The COVID-19 virus is mainly spread through respiratory droplets or small particles that are produced when an infected person coughs, sneezes, talks, or breathes. While the aerodynamics of such droplets have been the main focus of many studies, little is known about the journey of these expelled droplets and where they come to rest.
“The spread is mostly caused by inhaling these droplets, but strangely enough there isn’t much information about where these droplets end up landing on surfaces,” says Brian Chang, postdoctoral researcher at Clark University.
To better understand how mucosalivary droplets are distributed on surfaces after expiratory events, Chang spent the past several months working alongside Physics Professor Arshad Kudrolli, Ram Sharma ’19, M.A. ’20, and Trinh Huynh ’21 to study how these particles travel through the air.
On Thursday, Chang will present the team’s findings during a Zoom presentation, “The fate of a mucosalivary droplet: Lessons from a synthetic sneeze,” as part of the Fall 2020 Physics Colloquium.
“We will go over the science of the droplets and what trajectories they take and what kind of random interactions they might have with each other as they fall and land on surfaces,” Chang says. “We created a mechanical device that sprays the droplets and we matched the droplet size and the speed at which they’re being expelled to actual human sneezes.”
The study, funded by a $200,000 grant for Rapid Response Research from the National Science Foundation Division of Materials Research, involved using the spray device inside a 3D-printed mannequin face to expel fluorescent-tagged mucosaliva — made from a combination of water and mucin (large, heavily glycosylated proteins that give mucus its slimy feel) — to imitate a human sneeze. The researchers used a high-speed camera to track the mucosaliva, examining the puff cloud dynamics of the droplets, landing times, and spatial distribution on a flat surface.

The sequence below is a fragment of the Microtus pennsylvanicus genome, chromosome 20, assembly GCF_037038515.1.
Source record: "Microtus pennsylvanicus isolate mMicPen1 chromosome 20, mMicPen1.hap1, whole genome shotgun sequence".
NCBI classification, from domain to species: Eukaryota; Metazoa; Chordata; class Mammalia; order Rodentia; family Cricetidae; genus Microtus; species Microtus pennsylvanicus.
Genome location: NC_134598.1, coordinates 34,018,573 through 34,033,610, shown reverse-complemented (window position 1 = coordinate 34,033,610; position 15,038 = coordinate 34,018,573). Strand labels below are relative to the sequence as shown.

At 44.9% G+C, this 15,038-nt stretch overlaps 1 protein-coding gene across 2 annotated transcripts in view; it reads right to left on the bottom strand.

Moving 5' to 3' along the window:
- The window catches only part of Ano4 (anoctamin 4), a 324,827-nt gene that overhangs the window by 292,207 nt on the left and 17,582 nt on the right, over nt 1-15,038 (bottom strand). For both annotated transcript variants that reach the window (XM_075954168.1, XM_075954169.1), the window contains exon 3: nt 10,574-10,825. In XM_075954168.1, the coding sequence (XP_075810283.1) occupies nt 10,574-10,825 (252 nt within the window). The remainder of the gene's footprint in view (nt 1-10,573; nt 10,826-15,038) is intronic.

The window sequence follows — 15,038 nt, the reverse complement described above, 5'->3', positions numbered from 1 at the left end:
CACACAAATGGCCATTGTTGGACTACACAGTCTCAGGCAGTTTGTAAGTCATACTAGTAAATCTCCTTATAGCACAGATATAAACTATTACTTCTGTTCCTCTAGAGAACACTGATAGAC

The mannequin was also outfitted with a standard medical mask to determine how effective face masks are at reducing droplet dispersal.
“What we found is the six-foot guideline [for social distancing] is effective, but it’s not the only guideline we should be following. There is a time guideline that we should follow, as well,” Chang says. “For a person who is 5 feet, 5 inches tall, once these droplets get expelled it can take them about five seconds to reach the ground.”
If there is any airflow, Chang says, droplets may linger longer in the air.
The researchers also found that standard medical masks are very effective at stopping the spread of droplets — reducing the dispersed mucosaliva by a factor of at least 100 compared to the dispersal when unmasked.
“Masks are so effective, even if they aren’t perfect,” Chang says. “That was our most important finding.”
In the future, the team plans to study droplet dispersal from more subtle expiratory events, such as talking. Chang adds that he also plans to conduct tests with other types of masks, including cloth face coverings and N95 respirators. In addition to quantifying the effectiveness of masks, Chang says the research can be used by others who are creating predictive models of the pandemic.
“With our model implemented in different scenarios, people can start predicting how fast this disease can spread,” he says.
Chang’s presentation will be held on Thursday from noon to 1 p.m. via Zoom. More information and a link can be found here.